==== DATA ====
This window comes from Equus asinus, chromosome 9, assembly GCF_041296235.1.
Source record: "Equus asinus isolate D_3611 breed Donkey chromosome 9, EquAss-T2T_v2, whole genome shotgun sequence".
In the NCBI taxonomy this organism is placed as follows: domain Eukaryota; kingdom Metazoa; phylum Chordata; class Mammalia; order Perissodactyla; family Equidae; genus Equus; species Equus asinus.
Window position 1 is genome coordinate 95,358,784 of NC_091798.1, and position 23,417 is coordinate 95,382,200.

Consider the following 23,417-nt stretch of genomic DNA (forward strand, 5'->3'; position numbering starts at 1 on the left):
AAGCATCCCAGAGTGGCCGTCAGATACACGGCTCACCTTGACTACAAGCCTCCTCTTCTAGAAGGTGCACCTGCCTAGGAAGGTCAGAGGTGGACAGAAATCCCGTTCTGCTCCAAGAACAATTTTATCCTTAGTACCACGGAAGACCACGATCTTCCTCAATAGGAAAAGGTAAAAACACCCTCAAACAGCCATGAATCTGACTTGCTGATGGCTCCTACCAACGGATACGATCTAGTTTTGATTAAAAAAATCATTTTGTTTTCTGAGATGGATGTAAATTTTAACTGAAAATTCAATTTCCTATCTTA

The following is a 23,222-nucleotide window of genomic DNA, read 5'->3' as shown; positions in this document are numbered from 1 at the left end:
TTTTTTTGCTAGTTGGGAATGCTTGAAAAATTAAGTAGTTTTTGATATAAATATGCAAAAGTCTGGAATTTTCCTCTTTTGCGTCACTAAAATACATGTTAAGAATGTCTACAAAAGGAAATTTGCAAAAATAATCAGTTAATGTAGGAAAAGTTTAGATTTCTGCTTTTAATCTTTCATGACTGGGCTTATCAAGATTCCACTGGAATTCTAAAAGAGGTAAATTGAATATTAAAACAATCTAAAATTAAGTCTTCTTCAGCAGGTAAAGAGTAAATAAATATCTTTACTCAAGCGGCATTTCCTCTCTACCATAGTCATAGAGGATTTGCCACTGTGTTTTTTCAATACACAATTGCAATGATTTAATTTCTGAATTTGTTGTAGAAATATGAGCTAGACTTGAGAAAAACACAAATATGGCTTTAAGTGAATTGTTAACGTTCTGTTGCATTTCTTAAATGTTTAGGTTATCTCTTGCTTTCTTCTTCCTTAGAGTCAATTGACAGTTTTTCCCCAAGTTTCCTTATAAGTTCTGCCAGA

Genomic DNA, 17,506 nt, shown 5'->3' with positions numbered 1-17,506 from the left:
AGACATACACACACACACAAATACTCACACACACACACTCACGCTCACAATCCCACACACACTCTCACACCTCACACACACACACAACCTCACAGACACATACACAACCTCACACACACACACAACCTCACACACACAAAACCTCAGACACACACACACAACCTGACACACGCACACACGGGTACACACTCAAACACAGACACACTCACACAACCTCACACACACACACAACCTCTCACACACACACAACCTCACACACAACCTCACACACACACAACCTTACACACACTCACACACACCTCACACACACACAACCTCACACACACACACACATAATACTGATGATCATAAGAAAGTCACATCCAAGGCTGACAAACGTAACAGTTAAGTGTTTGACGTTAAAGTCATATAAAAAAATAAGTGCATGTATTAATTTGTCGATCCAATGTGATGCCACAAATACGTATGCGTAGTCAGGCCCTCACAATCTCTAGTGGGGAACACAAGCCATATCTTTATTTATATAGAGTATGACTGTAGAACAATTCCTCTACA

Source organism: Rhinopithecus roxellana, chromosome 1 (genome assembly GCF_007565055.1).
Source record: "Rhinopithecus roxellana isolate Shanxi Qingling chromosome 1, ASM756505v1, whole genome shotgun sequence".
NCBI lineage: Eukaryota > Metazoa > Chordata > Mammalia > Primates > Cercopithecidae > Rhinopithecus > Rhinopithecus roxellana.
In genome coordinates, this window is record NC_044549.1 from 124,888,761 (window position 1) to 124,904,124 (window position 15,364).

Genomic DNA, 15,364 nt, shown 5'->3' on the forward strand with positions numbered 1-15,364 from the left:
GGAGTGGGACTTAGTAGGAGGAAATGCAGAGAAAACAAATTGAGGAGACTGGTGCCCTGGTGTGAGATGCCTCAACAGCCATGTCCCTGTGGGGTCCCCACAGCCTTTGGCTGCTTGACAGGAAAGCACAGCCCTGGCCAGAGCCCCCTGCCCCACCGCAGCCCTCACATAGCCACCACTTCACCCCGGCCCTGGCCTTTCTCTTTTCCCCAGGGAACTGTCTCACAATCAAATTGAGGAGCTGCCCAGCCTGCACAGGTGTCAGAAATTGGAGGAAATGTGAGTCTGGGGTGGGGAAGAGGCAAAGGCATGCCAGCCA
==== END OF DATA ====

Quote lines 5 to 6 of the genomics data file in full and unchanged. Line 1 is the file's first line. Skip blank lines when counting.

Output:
Consider the following 23,417-nt stretch of genomic DNA (forward strand, 5'->3'; position numbering starts at 1 on the left):
AAGCATCCCAGAGTGGCCGTCAGATACACGGCTCACCTTGACTACAAGCCTCCTCTTCTAGAAGGTGCACCTGCCTAGGAAGGTCAGAGGTGGACAGAAATCCCGTTCTGCTCCAAGAACAATTTTATCCTTAGTACCACGGAAGACCACGATCTTCCTCAATAGGAAAAGGTAAAAACACCCTCAAACAGCCATGAATCTGACTTGCTGATGGCTCCTACCAACGGATACGATCTAGTTTTGATTAAAAAAATCATTTTGTTTTCTGAGATGGATGTAAATTTTAACTGAAAATTCAATTTCCTATCTTA